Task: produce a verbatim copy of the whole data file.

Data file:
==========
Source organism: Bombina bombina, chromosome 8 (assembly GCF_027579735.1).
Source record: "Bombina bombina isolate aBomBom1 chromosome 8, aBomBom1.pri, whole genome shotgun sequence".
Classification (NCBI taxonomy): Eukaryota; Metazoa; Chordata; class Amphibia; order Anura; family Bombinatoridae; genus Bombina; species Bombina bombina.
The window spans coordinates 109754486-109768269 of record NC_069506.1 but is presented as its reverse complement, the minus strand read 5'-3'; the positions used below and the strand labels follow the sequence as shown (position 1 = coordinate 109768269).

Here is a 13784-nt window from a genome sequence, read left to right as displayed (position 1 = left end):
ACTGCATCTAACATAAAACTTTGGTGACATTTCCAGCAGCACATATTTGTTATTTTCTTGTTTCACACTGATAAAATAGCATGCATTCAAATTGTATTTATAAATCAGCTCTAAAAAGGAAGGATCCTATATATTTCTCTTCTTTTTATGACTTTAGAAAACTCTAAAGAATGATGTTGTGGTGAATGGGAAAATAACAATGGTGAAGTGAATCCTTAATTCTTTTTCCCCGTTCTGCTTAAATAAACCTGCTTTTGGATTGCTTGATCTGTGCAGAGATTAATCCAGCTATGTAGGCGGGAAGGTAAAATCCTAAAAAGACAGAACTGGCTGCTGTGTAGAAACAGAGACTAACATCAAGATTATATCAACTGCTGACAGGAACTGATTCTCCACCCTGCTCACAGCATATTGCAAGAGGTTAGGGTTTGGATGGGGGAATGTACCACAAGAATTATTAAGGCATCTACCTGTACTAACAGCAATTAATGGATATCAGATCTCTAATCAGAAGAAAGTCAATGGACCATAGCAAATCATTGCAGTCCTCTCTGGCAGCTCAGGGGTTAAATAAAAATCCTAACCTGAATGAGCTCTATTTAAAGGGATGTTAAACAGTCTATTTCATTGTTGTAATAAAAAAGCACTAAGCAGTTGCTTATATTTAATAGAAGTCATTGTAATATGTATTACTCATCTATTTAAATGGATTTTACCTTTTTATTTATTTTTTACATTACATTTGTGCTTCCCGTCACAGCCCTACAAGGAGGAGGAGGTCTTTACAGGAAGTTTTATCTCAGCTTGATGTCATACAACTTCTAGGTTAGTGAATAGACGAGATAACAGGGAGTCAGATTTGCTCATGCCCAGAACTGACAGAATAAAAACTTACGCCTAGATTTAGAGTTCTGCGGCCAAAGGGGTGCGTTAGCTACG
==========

Source organism: Bombina bombina, chromosome 8 (assembly GCF_027579735.1).
Source record: "Bombina bombina isolate aBomBom1 chromosome 8, aBomBom1.pri, whole genome shotgun sequence".
Classification (NCBI taxonomy): Eukaryota; Metazoa; Chordata; class Amphibia; order Anura; family Bombinatoridae; genus Bombina; species Bombina bombina.
The window spans coordinates 109754486-109768269 of record NC_069506.1 but is presented as its reverse complement, the minus strand read 5'-3'; the positions used below and the strand labels follow the sequence as shown (position 1 = coordinate 109768269).

Here is a 13784-nt window from a genome sequence, read left to right as displayed (position 1 = left end):
ACTGCATCTAACATAAAACTTTGGTGACATTTCCAGCAGCACATATTTGTTATTTTCTTGTTTCACACTGATAAAATAGCATGCATTCAAATTGTATTTATAAATCAGCTCTAAAAAGGAAGGATCCTATATATTTCTCTTCTTTTTATGACTTTAGAAAACTCTAAAGAATGATGTTGTGGTGAATGGGAAAATAACAATGGTGAAGTGAATCCTTAATTCTTTTTCCCCGTTCTGCTTAAATAAACCTGCTTTTGGATTGCTTGATCTGTGCAGAGATTAATCCAGCTATGTAGGCGGGAAGGTAAAATCCTAAAAAGACAGAACTGGCTGCTGTGTAGAAACAGAGACTAACATCAAGATTATATCAACTGCTGACAGGAACTGATTCTCCACCCTGCTCACAGCATATTGCAAGAGGTTAGGGTTTGGATGGGGGAATGTACCACAAGAATTATTAAGGCATCTACCTGTACTAACAGCAATTAATGGATATCAGATCTCTAATCAGAAGAAAGTCAATGGACCATAGCAAATCATTGCAGTCCTCTCTGGCAGCTCAGGGGTTAAATAAAAATCCTAACCTGAATGAGCTCTATTTAAAGGGATGTTAAACAGTCTATTTCATTGTTGTAATAAAAAAGCACTAAGCAGTTGCTTATATTTAATAGAAGTCATTGTAATATGTATTACTCATCTATTTAAATGGATTTTACCTTTTTATTTATTTTTTACATTACATTTGTGCTTCCCGTCACAGCCCTACAAGGAGGAGGAGGTCTTTACAGGAAGTTTTATCTCAGCTTGATGTCATACAACTTCTAGGTTAGTGAATAGACGAGATAACAGGGAGTCAGATTTGCTCATGCCCAGAACTGACAGAATAAAAACTTACGCCTAGATTTAGAGTTCTGCGGCCAAAGGGGTGCGTTAGCTACG